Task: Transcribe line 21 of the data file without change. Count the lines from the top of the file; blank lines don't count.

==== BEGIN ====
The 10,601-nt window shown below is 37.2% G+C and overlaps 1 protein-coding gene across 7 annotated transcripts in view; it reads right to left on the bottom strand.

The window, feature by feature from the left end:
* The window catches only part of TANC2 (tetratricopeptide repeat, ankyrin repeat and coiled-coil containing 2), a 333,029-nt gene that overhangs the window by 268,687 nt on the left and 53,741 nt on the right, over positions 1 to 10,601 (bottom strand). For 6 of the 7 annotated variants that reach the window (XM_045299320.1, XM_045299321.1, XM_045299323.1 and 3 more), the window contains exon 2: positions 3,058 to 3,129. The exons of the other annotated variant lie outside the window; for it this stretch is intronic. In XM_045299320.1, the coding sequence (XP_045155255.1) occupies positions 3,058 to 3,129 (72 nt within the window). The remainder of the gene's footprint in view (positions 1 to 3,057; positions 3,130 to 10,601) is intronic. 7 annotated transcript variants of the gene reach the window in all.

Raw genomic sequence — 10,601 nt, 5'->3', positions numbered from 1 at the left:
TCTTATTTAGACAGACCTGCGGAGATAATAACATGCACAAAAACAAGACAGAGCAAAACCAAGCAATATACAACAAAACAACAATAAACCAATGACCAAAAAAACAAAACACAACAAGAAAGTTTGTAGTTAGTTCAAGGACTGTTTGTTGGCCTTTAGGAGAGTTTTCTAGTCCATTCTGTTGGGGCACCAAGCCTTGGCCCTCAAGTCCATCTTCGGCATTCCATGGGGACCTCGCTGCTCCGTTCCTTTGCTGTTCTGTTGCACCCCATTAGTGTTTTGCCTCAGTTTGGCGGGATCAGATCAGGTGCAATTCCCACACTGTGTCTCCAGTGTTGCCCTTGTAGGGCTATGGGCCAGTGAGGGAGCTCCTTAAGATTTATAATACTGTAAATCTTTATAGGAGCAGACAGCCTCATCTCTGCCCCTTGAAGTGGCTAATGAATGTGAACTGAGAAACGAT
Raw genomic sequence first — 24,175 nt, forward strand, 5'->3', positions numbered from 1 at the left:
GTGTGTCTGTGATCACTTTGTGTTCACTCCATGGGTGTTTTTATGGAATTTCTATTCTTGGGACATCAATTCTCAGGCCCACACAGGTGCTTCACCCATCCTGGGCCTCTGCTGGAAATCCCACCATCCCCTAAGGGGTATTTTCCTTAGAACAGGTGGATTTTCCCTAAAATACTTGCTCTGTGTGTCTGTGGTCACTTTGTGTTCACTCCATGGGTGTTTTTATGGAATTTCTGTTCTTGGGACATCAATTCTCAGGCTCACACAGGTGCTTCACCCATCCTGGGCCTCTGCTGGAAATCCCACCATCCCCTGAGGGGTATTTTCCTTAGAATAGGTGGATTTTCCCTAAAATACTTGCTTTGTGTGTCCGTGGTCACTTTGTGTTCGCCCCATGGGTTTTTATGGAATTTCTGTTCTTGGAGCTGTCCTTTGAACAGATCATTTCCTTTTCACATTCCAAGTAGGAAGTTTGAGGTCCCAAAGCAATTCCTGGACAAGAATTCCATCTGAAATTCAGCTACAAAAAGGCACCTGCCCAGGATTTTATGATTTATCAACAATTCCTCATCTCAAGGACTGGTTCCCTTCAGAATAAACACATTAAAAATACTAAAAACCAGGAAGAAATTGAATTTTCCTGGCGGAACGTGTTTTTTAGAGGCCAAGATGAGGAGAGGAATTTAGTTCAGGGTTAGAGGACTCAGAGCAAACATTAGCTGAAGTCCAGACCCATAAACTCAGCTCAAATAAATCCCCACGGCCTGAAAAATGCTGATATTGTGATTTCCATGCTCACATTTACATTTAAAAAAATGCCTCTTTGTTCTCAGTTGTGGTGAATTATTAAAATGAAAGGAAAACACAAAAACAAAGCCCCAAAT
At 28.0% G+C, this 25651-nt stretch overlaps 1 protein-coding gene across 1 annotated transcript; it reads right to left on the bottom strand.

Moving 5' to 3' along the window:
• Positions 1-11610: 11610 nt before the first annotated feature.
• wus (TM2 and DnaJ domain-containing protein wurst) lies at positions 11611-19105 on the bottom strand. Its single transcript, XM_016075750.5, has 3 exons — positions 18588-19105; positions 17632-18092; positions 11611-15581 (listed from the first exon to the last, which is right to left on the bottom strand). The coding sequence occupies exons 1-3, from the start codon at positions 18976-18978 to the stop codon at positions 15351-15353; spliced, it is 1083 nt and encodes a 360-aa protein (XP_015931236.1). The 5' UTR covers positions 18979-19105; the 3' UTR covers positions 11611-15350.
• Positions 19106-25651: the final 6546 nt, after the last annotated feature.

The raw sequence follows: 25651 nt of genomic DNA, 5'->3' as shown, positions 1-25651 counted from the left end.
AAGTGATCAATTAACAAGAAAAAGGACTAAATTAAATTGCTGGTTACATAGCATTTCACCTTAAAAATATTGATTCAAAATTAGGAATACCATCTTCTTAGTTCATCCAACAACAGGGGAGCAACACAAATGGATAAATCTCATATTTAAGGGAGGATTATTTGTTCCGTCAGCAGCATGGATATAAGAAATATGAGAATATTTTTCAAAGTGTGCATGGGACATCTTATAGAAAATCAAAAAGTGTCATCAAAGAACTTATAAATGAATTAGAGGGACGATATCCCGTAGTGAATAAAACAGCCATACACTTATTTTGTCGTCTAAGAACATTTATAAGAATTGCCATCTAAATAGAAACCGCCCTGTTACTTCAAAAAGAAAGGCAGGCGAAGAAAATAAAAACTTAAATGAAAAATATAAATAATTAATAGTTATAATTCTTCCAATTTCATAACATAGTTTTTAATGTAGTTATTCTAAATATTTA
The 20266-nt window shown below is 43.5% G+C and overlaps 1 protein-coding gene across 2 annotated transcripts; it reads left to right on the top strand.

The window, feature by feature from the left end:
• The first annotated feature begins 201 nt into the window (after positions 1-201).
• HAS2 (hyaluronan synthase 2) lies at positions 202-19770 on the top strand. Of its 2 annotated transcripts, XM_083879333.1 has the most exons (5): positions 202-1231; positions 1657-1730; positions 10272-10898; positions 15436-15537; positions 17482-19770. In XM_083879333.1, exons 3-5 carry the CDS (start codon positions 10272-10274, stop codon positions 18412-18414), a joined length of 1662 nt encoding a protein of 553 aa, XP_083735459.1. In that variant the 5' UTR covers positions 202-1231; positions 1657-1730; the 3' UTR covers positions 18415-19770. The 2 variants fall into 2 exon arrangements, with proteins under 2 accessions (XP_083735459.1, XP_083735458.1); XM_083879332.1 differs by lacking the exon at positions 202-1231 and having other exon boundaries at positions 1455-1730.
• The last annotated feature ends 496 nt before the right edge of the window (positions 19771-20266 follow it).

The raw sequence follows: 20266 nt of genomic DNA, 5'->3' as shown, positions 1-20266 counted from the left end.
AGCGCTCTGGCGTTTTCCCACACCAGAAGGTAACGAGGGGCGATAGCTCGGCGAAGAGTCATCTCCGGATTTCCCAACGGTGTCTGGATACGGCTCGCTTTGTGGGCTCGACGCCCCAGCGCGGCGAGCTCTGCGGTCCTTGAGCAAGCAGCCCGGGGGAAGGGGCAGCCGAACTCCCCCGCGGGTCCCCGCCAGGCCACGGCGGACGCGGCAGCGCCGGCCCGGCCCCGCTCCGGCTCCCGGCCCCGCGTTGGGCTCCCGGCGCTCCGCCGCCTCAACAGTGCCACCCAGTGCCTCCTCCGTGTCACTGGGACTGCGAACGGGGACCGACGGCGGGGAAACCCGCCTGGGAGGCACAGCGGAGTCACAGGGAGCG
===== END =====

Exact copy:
AGCGCTCTGGCGTTTTCCCACACCAGAAGGTAACGAGGGGCGATAGCTCGGCGAAGAGTCATCTCCGGATTTCCCAACGGTGTCTGGATACGGCTCGCTTTGTGGGCTCGACGCCCCAGCGCGGCGAGCTCTGCGGTCCTTGAGCAAGCAGCCCGGGGGAAGGGGCAGCCGAACTCCCCCGCGGGTCCCCGCCAGGCCACGGCGGACGCGGCAGCGCCGGCCCGGCCCCGCTCCGGCTCCCGGCCCCGCGTTGGGCTCCCGGCGCTCCGCCGCCTCAACAGTGCCACCCAGTGCCTCCTCCGTGTCACTGGGACTGCGAACGGGGACCGACGGCGGGGAAACCCGCCTGGGAGGCACAGCGGAGTCACAGGGAGCG